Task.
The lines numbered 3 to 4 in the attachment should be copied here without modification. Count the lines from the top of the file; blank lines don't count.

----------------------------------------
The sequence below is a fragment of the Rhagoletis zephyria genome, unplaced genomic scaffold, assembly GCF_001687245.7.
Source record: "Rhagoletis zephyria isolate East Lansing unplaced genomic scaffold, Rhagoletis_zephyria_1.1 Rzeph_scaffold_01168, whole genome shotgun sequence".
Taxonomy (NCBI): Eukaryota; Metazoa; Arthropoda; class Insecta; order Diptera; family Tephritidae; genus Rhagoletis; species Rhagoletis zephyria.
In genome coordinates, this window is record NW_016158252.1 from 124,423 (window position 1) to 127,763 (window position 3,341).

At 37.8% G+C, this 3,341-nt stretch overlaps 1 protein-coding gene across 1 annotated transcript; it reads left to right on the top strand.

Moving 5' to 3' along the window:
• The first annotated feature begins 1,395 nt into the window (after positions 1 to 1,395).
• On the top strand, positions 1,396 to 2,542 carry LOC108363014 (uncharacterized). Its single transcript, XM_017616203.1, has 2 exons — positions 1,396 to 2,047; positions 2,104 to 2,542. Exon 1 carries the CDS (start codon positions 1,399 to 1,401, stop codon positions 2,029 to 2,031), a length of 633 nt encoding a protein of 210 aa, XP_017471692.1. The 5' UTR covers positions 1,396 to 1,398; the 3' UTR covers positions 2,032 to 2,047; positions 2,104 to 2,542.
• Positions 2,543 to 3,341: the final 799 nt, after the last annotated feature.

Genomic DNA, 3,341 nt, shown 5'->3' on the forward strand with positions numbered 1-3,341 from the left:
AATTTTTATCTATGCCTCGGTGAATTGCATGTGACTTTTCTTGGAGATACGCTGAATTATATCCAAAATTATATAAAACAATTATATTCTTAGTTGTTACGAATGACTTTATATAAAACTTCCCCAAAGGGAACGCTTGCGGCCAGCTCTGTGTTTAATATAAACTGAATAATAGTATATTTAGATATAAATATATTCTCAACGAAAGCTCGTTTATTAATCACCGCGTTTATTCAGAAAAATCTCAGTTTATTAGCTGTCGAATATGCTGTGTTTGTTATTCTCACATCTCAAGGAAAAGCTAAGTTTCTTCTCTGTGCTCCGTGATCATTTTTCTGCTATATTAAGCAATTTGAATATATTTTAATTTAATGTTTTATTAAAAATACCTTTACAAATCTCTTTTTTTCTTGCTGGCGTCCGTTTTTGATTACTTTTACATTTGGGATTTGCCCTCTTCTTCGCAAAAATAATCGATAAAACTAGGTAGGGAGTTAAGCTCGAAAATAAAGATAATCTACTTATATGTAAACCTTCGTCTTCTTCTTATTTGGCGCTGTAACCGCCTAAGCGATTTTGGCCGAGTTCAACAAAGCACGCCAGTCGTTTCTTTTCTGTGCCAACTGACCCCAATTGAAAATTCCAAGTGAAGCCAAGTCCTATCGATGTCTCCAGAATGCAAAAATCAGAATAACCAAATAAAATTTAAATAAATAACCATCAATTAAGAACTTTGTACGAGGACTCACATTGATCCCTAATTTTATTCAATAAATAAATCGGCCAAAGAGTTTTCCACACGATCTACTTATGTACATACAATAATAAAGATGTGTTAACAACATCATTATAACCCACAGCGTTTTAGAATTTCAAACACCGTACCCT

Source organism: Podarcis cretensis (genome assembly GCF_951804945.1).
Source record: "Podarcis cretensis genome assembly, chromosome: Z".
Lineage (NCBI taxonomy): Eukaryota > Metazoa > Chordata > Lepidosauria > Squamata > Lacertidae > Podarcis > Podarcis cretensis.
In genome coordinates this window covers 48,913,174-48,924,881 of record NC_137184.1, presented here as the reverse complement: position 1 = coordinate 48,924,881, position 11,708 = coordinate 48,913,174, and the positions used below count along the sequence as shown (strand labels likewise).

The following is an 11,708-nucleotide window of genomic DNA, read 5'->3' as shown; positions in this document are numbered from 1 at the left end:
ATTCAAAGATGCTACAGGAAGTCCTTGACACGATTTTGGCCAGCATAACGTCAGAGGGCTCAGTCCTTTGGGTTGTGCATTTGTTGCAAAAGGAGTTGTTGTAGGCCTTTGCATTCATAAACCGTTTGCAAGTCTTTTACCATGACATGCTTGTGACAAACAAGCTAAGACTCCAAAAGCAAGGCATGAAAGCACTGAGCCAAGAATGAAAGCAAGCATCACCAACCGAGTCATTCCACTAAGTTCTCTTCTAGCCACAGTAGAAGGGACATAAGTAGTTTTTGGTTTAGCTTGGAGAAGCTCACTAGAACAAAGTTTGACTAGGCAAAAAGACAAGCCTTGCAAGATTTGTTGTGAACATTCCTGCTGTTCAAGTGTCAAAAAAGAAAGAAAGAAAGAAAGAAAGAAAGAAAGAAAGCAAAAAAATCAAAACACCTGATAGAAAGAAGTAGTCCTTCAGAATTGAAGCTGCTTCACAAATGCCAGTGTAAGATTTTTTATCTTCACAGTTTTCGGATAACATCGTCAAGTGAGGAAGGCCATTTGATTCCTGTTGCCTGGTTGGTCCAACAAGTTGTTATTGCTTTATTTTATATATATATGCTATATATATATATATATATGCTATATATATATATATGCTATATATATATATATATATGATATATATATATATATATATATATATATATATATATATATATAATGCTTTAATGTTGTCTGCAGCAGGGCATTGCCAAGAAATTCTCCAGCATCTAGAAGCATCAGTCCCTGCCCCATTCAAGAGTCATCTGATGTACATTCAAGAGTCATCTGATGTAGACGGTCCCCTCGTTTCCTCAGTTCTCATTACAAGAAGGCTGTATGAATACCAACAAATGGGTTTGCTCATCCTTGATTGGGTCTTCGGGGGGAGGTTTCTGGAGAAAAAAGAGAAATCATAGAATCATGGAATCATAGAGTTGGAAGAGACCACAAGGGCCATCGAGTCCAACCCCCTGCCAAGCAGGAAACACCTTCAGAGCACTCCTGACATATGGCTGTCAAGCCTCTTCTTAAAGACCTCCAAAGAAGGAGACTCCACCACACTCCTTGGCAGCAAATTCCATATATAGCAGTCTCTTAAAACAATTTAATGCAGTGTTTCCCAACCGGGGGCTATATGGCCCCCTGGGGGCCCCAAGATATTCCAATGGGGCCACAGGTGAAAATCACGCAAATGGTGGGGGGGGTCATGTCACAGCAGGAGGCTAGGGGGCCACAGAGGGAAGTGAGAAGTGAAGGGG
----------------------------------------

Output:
Taxonomy (NCBI): Eukaryota; Metazoa; Arthropoda; class Insecta; order Diptera; family Tephritidae; genus Rhagoletis; species Rhagoletis zephyria.
In genome coordinates, this window is record NW_016158252.1 from 124,423 (window position 1) to 127,763 (window position 3,341).